Weight Watchers Says Some Calories More Fattening than Others: Which Ones?

(istockphoto)

(CBS) A calorie is a calorie is a calorie.

That basic assumption has long been a core element of Weight Watchers and other weight-loss programs. But under its newly revised "points" system, Weight Watchers is letting dieters know that not all calories are equal.

Under the old system, foods were assigned a point value based mostly on their calorie counts. But now points take into account protein, carbohydrates, and other "macronutrients" as well as calories, according to U.S. News.

What does it mean for people following the program? For one thing, It means that 100-calorie pear is a better choice than 100 calories of potato chips. In fact, the program now allows nearly unlimited amounts of fresh fruits and vegetables.

Why the change? Karen Miller-Kovach, the firm's chief scientific officer, told CBS News that the revised program reflects the latest research on weight loss, which indicates that fresh, minimally processed foods are key.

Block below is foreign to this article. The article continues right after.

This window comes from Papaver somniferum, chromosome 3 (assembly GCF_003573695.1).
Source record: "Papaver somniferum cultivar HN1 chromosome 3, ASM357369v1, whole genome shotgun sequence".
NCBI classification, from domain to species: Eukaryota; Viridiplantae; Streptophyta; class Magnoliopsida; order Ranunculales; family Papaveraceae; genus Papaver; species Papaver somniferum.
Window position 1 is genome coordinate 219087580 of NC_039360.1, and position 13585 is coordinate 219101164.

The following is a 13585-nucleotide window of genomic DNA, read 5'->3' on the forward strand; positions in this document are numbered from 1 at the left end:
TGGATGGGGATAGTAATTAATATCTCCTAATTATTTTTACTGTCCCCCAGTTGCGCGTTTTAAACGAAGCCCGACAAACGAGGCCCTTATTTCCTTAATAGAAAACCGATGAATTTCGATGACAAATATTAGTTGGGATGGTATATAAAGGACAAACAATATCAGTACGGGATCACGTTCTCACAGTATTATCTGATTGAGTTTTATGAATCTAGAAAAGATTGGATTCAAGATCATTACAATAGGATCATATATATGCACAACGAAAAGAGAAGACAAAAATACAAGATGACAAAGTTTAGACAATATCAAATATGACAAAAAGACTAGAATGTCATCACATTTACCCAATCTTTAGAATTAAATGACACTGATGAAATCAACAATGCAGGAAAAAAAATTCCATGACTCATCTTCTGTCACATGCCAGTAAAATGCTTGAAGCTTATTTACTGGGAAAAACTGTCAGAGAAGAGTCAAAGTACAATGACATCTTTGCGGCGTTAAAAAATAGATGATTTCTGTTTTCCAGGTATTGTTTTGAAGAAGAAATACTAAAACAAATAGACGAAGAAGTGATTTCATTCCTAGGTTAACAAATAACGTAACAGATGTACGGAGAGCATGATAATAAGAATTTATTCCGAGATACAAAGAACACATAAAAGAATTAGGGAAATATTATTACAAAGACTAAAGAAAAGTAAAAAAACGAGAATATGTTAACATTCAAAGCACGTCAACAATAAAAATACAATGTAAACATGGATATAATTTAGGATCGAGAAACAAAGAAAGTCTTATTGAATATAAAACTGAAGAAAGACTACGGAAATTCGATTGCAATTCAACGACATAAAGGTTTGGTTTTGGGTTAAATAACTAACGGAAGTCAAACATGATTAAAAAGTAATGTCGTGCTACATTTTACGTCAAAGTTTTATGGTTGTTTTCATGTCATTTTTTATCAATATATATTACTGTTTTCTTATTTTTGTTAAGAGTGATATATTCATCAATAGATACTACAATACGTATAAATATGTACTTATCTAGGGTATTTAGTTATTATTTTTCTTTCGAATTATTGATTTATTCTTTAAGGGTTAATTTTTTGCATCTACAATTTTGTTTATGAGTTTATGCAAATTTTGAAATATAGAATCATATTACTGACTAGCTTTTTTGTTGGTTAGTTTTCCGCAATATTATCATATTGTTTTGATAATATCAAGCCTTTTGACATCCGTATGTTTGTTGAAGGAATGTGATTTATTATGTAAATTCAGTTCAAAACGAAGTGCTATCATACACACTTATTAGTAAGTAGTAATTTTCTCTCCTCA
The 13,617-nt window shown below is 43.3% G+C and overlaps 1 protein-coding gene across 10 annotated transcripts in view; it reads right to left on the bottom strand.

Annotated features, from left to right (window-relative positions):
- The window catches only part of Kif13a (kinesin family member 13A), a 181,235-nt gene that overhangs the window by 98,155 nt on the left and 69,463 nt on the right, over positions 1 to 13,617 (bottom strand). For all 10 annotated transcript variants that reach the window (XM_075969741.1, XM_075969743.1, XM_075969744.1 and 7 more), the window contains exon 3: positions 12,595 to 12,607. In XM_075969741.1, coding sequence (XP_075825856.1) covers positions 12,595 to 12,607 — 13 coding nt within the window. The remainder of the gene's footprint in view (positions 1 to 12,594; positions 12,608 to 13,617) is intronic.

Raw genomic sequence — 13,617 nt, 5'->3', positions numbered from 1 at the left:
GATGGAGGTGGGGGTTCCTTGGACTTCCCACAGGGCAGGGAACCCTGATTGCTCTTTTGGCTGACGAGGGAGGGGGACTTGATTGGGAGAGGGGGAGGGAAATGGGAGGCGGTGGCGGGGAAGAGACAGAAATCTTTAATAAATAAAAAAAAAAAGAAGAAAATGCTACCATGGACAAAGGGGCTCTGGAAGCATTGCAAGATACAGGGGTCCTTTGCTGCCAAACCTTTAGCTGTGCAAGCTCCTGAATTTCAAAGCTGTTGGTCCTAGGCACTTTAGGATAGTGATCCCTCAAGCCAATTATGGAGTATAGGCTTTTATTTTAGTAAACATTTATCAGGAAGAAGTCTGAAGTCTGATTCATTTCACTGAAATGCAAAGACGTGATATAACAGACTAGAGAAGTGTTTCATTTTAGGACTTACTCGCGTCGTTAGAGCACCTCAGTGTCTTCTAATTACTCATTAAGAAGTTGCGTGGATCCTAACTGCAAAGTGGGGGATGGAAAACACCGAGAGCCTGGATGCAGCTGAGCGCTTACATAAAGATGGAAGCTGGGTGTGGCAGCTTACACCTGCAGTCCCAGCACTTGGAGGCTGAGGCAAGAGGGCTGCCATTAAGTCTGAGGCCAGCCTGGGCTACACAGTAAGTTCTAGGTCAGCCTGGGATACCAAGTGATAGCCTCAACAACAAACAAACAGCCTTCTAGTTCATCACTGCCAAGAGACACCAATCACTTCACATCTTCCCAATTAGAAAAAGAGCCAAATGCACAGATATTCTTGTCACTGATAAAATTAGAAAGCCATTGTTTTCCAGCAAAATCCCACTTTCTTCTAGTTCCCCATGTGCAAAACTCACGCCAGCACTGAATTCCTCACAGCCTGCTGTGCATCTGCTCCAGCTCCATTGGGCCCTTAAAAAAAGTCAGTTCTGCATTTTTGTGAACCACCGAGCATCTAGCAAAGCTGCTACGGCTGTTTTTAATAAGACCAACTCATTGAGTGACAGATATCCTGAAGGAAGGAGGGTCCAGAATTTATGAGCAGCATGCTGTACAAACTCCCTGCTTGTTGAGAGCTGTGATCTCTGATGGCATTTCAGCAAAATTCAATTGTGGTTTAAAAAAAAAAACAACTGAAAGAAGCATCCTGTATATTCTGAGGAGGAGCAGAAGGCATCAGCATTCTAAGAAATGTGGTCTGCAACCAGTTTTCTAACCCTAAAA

The change also makes things easier on people trying to lose weight.

"Rather than looking at calories, that is, looking at how much fiber, protein and fat is in food, we are able to put it in the PointsPlus system so you are automatically guided towards foods that support weight loss without thinking a whole lot about it, honestly," Miller-Kovach said. "Calories are important, don't get me wrong. However, where those calories come from has an impact."

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